Resentment in relationships is all too familiar to us. It’s when our anger towards someone gets so hard it turns into a wall of everything we don’t like about that person. That’s what we normally refer to as “resentment.”
We treat resentment like it is the most important thing we can feel. We hold on to it so tightly that we hope the one we are using it against can feel it too. Resentment is like a cold brick wall. It’s so strong and solid, the person it’s directed towards would have to be dead not to feel it.
That’s what resentment feels like. We notice it. We feel it. But what underlies it is even more interesting to me. I read this recently: resentment in relationships stems from self-pity.
We humans are funny. We learn as individuals how to take care of ourselves. Most of us learn all the skills needed to become successful in our lives. Society teaches us basic bodily activities: eating, bathing, dressing, etc.. We learn the skills that help us with a career or trade.
We are even good at selecting a mate. But that’s where our skills end.
When it comes to relationships or matters of the heart we act like the other is responsible for taking care of us. “What?” you might ask? Well, think about it. You might blame your partner when you’re upset.
And if you aren’t a blamer, then you might silently expect your mate to do a whole lot more for you than they are doing right now.
“Hurt people hurt people.”A friend of mine recently shared this expression with me. It resonated with me as a counselor. I understand pain in people, maybe because I have experienced it myself.
Pain and hurt can come in many ways. And we can feel it throughout our lives, and sometimes we take out our pain on others.
Humans are sensitive beings. We are often impacted by feeling another’s energy. This happens a lot in relationships and it has a big impact on us. So, let’s figure out what we can do about these frequent situations.
I often hear from people who are impacted by the moods of their mates. This is very common. Just think about it for a moment. How often do you walk into a room with people and feel drawn to some and put off by others? It happens to all of us, if we notice it.
I have had the great opportunity to work with many, many different types of couples in my practice as a couple’s counselor. I have also had the opportunity to write about different relationship problems, because I have encountered them or observed them in my friends, family, and clients.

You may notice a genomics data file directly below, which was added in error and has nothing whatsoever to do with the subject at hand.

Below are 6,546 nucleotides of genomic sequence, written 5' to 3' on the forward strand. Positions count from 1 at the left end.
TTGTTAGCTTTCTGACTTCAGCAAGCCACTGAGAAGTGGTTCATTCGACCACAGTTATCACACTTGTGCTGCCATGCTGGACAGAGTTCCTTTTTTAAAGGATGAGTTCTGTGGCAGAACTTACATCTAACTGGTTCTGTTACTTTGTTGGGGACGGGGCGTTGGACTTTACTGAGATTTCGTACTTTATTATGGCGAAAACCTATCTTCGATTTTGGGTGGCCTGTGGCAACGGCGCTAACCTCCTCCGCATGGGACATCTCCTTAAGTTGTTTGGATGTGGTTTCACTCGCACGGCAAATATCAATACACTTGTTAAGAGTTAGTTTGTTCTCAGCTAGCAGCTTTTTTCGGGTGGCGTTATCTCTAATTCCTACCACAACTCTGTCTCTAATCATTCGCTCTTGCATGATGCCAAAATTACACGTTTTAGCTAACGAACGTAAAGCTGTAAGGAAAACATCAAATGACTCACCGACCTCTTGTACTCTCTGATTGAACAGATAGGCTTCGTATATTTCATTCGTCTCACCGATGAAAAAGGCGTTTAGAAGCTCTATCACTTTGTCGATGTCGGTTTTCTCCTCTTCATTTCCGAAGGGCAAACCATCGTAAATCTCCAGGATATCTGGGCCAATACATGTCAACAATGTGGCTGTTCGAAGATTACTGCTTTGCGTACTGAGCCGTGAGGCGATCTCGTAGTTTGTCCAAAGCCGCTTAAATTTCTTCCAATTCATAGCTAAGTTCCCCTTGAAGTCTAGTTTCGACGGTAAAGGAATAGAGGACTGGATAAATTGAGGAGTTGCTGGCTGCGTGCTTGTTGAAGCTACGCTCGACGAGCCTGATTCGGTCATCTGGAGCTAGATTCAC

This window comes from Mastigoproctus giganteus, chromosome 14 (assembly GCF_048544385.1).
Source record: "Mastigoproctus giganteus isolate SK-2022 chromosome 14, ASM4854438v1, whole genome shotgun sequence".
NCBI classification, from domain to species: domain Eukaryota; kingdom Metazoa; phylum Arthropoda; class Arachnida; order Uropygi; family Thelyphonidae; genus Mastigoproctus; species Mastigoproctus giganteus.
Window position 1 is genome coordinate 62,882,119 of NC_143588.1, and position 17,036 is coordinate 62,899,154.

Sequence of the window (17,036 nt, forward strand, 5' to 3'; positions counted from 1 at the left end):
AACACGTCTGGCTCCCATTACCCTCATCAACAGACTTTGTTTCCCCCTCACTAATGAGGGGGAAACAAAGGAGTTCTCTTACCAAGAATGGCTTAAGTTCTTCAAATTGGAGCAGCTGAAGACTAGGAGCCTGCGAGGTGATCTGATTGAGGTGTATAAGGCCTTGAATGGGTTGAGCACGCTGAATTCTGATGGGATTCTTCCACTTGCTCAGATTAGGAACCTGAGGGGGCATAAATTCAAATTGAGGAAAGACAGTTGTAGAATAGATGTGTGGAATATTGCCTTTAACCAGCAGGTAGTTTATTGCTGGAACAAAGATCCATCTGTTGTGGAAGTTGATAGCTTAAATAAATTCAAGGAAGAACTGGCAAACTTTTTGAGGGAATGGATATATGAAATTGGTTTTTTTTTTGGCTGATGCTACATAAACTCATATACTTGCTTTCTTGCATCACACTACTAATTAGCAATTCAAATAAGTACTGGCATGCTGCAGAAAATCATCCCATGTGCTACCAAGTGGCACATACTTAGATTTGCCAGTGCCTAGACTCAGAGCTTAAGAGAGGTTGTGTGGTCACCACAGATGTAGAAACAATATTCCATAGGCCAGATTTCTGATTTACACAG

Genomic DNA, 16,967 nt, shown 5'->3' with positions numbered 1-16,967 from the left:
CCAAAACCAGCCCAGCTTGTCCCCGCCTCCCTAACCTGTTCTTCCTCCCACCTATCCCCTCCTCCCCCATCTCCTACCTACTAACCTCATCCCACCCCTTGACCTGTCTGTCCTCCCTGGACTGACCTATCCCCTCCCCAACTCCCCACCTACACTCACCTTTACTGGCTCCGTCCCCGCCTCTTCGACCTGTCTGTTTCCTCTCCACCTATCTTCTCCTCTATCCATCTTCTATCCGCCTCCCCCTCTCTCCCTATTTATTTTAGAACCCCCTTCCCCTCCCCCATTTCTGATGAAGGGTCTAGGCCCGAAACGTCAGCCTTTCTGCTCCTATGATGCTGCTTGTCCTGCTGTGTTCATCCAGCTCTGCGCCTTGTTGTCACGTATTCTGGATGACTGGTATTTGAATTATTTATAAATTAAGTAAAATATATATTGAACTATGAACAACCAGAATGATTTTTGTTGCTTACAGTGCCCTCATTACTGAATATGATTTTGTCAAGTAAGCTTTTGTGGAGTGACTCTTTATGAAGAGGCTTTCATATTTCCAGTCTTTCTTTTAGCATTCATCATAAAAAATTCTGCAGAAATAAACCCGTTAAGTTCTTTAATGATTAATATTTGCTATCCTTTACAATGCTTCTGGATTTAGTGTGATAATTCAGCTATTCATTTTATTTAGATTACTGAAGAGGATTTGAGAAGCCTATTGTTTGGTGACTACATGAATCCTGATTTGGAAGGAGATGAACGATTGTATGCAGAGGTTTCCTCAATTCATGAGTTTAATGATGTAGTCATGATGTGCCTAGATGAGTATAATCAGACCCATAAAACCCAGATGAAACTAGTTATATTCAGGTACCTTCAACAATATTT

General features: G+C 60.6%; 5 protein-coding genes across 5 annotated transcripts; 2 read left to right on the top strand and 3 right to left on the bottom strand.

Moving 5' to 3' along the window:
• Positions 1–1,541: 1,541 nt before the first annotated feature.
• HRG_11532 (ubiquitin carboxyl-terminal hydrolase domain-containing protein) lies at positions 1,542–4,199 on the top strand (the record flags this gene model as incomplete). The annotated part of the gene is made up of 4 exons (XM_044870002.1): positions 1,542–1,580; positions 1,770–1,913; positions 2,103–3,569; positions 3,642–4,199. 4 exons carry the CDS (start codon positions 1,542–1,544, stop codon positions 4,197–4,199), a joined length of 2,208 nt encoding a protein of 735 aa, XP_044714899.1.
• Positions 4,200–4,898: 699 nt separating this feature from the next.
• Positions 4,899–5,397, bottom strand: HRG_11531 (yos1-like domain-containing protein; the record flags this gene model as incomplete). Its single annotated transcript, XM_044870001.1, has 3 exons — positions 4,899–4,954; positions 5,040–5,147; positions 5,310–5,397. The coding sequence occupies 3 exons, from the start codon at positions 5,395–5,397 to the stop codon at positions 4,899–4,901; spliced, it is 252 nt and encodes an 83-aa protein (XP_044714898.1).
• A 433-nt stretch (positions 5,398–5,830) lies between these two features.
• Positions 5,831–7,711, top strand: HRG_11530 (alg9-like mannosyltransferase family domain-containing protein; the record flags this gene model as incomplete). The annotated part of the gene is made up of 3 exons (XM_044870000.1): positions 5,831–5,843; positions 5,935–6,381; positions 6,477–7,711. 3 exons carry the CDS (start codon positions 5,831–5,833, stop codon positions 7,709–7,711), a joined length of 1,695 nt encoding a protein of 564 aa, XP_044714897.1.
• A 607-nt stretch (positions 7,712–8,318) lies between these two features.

So now I am writing about another issue that has been cropping up lately, and that is: what to do about the “explainer?”
So, first of all, what is an explainer? This is a person who when he or she gets their feelings hurt turns to many, many words to explain what happened to them and how their partner failed them.
It’s funny to think of not being good at “living” life. All of us, as humans, pride ourselves at being effective. Every one of us does things to the best of our ability. And yet, many relationships are not satisfying to the people in them. And many people wonder why being in a relationship is so hard.
Well, there are good reasons for relationship challenges. For starters, where did you learn how to be in a relationship? Maybe you saw some movies or watched other people. Maybe you saw examples of what not to do and vowed to do something different. Or perhaps you had examples that you thought were good but they are not proving to work in your current relationship.
I think it comes as a surprise to most of us that the person we love usually is the one who causes us the most pain and suffering. Many of us imagine living happily ever after with the one we fall in love with.
We have these dreams of everything just being beautiful and romantic and perfect. And maybe it is for a while. But somewhere along the line things start to change and that perfect feeling of everything being just wonderful starts to diminish.
When we love our partners we really love them. But when we are mad at them, we don’t love them as much. I think this is probably the most common behavior humans exhibit in every relationship they are in.
It makes sense, in a way. When we get our feelings hurt, we pull ourselves inside and hide so we can take care of our pain. I know I do. But when we do that we disconnect from everything and everyone.
All of us get our feelings hurt. It happens to everyone who interacts with other human beings. Someone will say something and we will feel a sting inside us. We all respond to this sting and some of us actually try and take the person’s head off because of it.
Some of us just steam inside and aren’t even able to let someone know we are suffering. Yes, all of us get our feelings hurt. But when we are in a relationship with another person and we want the relationship to last we have to find a way to get our hurt feelings across without making the other person the bad guy.
Often in relationships there is one person who knows what they feel and easily expresses it. Funny how this person usually couples with someone who is not expressive, instead their partner stays quiet and you might not even know anything is wrong.
This is more common than you can imagine. As a couples counselor I see it in almost every couple. I often talk about how to curb big feelings because I am a big feeling expressive type.
And my husband is the silent one. No emotion. Maybe a slight frown, but that is about it. When I get upset, everyone knows it. It can’t hide it. My face shows it immediately and my voice may say something about it as well.